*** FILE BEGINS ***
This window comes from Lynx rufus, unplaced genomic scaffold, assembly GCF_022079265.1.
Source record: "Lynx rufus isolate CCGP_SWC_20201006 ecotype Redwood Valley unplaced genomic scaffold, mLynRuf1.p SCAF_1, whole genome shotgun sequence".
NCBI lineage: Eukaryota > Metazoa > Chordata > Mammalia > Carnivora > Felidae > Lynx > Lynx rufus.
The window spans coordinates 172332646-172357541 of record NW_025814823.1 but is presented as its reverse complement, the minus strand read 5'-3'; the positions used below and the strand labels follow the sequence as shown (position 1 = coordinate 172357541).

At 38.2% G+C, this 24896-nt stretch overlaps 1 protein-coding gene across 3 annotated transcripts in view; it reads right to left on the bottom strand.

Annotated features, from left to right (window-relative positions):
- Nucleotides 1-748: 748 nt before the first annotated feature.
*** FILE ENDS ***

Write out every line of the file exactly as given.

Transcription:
This window comes from Lynx rufus, unplaced genomic scaffold, assembly GCF_022079265.1.
Source record: "Lynx rufus isolate CCGP_SWC_20201006 ecotype Redwood Valley unplaced genomic scaffold, mLynRuf1.p SCAF_1, whole genome shotgun sequence".
NCBI lineage: Eukaryota > Metazoa > Chordata > Mammalia > Carnivora > Felidae > Lynx > Lynx rufus.
The window spans coordinates 172332646-172357541 of record NW_025814823.1 but is presented as its reverse complement, the minus strand read 5'-3'; the positions used below and the strand labels follow the sequence as shown (position 1 = coordinate 172357541).

At 38.2% G+C, this 24896-nt stretch overlaps 1 protein-coding gene across 3 annotated transcripts in view; it reads right to left on the bottom strand.

Annotated features, from left to right (window-relative positions):
- Nucleotides 1-748: 748 nt before the first annotated feature.